Long horn of the law
The Texas Longhorns have been a real gift to the sports-crime-reporting industry of late. And it’s about time we in the business gave a friendly shout-out to Longhorn safety Tyrell Gatewood, who won a big fat gold star this week for scoring his second routine-traffic-stop-gone-awry arrest in a year, this time for failing to signal for a turn. In Texas, that may mean just “making a turn while black,” but that doesn’t do much to change the weed/Xanax/codeine-cough-syrup haul the cops scored after searching Gatewood and fellow UT defensive back Ben Wells.
Wells, a freshman, was charged with possession of drug paraphernalia, while Gatewood — who had an outstanding warrant from Dallas County on a reckless-driving charge — landed two counts for possession of a dangerous drug. He was released on his own recognizance.
The Longhorns have had a tough summer. Defensive end Henry “the Hemi” Melton was busted (also in a routine-traffic stop) for a DUI, as was fellow linebacker Sergio Kindle. Meanwhile, freshman tackle Dre Jones and former Longhorn safety Robert Joseph were picked up in a bizarre aggravated-robbery incident, detailed in this column: the two had entered an apartment and threatened to shoot a 14 year old before absconding with a laptop, cell phones, and other such junk. That case was cracked when Joseph was identified by his street name, “N.O.” or “New Orleans.”
As a former illicit consumer of codeine-cough syrup, I’m inclined to give Gatewood no points for this one, but he should score at least five for being a dumbass, i.e., driving around Texas with drugs and an outstanding warrant. You have to be a much better safety than Gatewood is to get away with that in the Lone Star State.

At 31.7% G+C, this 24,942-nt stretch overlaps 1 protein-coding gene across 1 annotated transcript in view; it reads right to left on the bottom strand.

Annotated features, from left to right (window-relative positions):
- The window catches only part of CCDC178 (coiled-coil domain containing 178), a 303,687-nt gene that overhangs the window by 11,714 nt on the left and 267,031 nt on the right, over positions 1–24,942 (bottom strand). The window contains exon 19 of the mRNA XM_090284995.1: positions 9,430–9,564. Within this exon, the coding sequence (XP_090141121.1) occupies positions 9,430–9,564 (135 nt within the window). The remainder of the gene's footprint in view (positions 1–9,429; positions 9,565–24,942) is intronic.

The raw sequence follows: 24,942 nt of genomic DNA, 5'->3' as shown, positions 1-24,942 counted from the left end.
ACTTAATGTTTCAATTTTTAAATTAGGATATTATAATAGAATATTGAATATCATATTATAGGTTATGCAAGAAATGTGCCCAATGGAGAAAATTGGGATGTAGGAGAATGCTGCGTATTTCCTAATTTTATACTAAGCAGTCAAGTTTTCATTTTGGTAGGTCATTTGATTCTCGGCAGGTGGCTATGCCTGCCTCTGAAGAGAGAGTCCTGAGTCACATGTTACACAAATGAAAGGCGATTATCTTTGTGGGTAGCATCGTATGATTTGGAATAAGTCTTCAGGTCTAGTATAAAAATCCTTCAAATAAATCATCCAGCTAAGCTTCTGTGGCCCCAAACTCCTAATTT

Long horn in the tooth
Meanwhile, a former UT great resurfaced after a long absence from the limelight — just long enough to run a red light and stumble back into the public eye, breath reeking of booze.
Peter “The Great” Gardere, who quarterbacked the Longhorns between 1989 and 1992, was pulled over in downtown Austin this past Thursday after running a light. He was subsequently arrested on suspicion of being intoxicated.
Gardere was a folk hero in Texas in the early ’90s for beating Oklahoma four consecutive times — the only QB on either side of the Red River Shootout rivalry ever to do so. An all-state punter in high school, Gardere returned to kicking after college and tried to make a career in the NFL, but was cut by the Seahawks before heading north to play in the CFL. (Who hasn’t tried that when their first job choice didn’t pan out?) He’s been out of football since 1996, when the Saints let him go during training camp.
Gardere also has another claim to fame: he was the stand-in for James Van Der Beek in Varsity Blues. He then worked in a sports agency for a while before getting a job hawking commercial real estate. Now that he’s got a record, maybe the UT coaching staff will try to recruit him again.
Memo to black athletes getting behind the wheel: you might want to start signaling the moment you leave your driveway — and not stop until you get to where you’re going. UT’s Gatewood learned that the hard way, and now so has Shawne Williams, the underperforming Indiana Pacer.